Who are we?


Under director Adam Sutherland, Grizedale Arts brings to The Farmer’s Arms over twenty years of experience the hands-on re-development of the historic Coniston Institute and of their rural headquarters, Lawson Park
Grizedale Arts also have a stellar track record of delivering acclaimed arts and educational projects locally, nationally and internationally.

By working with their volunteers and the local community, the Coniston Institute is once again a lively community-run hub. The transformation of Lawson Park, recognised with an award from the Royal Institute of British Architects, has brought a derelict hill farm back to productive use, offering staff, visitors and guests a dynamic and welcoming space that puts education, craft skills, collaboration and the expertise of non-artists at centre stage.
A vegetable garden with two large polytunnels at the far-end. In the foreground of the polytunnels are raised, wooden-boxed, vegetable beds. Some of the beds have stakes and canes coming out of them as well as small glass boxes/containers over parts of them.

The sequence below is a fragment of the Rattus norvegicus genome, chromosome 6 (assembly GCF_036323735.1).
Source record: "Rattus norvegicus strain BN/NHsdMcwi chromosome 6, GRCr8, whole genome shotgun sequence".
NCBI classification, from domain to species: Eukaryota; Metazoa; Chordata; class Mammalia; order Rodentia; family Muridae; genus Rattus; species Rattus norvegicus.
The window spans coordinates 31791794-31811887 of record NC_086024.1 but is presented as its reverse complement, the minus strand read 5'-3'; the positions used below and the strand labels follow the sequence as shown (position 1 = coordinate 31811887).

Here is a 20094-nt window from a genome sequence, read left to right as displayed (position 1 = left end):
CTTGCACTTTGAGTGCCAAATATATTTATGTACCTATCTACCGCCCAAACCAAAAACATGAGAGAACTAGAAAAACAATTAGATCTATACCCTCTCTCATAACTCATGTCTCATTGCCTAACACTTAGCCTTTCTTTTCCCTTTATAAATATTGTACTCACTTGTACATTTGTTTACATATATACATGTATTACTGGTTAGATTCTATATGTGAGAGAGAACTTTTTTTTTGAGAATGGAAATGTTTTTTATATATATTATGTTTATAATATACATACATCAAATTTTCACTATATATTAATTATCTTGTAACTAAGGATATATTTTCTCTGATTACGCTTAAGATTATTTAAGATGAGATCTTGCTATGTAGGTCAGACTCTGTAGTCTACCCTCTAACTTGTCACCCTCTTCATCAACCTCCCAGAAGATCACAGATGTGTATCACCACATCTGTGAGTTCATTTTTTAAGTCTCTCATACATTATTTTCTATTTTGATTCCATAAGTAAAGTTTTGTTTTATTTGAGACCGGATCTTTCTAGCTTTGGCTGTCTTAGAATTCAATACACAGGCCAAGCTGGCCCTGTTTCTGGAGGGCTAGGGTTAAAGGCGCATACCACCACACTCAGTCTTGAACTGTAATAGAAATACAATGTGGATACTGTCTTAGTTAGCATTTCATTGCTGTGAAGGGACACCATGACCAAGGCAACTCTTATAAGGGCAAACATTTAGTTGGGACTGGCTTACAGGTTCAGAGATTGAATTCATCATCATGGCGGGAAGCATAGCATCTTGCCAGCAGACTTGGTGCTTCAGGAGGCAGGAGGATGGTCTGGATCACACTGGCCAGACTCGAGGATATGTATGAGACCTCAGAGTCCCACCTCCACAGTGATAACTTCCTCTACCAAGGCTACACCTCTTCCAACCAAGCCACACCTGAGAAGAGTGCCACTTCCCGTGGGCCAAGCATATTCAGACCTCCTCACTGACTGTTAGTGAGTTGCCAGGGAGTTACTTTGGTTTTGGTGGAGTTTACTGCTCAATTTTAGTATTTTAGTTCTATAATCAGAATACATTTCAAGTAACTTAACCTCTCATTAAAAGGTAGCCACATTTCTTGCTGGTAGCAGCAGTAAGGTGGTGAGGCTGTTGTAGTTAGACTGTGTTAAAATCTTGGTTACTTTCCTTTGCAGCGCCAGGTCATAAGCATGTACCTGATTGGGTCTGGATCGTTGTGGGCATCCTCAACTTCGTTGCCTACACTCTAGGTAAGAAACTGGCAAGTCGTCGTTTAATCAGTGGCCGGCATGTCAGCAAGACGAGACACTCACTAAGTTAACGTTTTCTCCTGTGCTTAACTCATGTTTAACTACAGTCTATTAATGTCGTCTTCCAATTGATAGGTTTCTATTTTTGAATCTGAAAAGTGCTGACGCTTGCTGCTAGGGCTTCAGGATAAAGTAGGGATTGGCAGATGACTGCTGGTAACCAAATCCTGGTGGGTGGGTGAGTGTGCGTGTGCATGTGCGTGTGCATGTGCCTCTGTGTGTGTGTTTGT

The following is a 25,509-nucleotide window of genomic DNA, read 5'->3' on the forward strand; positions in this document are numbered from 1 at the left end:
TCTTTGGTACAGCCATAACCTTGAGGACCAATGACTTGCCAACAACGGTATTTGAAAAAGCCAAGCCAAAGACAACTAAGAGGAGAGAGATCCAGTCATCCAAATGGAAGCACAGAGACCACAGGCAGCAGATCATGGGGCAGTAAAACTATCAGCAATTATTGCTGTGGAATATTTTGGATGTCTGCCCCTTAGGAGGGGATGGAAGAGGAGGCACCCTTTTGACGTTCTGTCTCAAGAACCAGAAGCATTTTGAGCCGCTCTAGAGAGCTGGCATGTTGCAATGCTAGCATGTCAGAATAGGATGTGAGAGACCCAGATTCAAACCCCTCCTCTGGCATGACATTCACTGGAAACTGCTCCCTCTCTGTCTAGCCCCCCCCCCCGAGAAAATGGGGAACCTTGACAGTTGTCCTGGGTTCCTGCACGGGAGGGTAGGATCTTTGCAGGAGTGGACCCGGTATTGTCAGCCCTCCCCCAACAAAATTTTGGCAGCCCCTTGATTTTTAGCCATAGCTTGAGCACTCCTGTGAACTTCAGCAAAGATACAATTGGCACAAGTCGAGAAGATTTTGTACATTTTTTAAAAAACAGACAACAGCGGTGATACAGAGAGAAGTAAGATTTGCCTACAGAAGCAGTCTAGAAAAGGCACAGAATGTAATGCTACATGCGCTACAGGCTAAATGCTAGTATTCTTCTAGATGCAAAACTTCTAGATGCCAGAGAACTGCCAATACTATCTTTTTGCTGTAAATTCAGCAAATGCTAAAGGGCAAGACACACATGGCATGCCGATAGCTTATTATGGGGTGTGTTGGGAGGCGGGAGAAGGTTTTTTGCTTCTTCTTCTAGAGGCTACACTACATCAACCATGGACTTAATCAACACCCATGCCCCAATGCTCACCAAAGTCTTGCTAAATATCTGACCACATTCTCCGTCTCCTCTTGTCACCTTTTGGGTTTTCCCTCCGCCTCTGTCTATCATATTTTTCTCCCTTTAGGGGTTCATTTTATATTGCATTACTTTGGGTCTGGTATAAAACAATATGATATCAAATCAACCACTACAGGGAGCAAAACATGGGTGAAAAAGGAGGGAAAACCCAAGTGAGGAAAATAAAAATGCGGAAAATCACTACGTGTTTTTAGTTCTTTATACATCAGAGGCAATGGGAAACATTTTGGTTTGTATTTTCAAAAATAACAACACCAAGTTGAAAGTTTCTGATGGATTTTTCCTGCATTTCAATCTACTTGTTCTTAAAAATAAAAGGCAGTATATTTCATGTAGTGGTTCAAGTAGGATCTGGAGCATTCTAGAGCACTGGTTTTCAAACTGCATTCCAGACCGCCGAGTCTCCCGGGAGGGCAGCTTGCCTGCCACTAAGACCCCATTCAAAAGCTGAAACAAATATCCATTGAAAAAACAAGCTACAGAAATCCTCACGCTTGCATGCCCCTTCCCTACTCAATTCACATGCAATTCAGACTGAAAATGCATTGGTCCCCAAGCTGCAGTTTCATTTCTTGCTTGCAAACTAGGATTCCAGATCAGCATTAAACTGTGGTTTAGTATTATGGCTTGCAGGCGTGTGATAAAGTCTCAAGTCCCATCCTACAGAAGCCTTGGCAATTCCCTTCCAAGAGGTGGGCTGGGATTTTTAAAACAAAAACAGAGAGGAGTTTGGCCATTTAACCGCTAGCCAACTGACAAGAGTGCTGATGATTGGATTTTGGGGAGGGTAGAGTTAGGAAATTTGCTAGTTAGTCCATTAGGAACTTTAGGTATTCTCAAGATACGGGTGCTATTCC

Alongside self-built workshops and artist-designed structures, two acres of Lawson Park’s uncultivated fellside have been transformed into productive fruit and vegetable plots, with the growing and eating of local, sustainable food integral to the organisation’s daily life.
Through grassroots work undertaken by a worldwide network of associate artists, Grizedale Arts has sought out places where people share their drive to find new and often innovative ways to live in predominantly rural places. Initiating collaborative learning exchange projects with communities in Japan, Korea, the USA, Norway, Spain, Italy and more, they have developed a series of unified international projects with innovative arts, economic, health and wellbeing outputs that retain the value of disappearing ways of life.

︎ Explore more of Grizedale Art’s work here.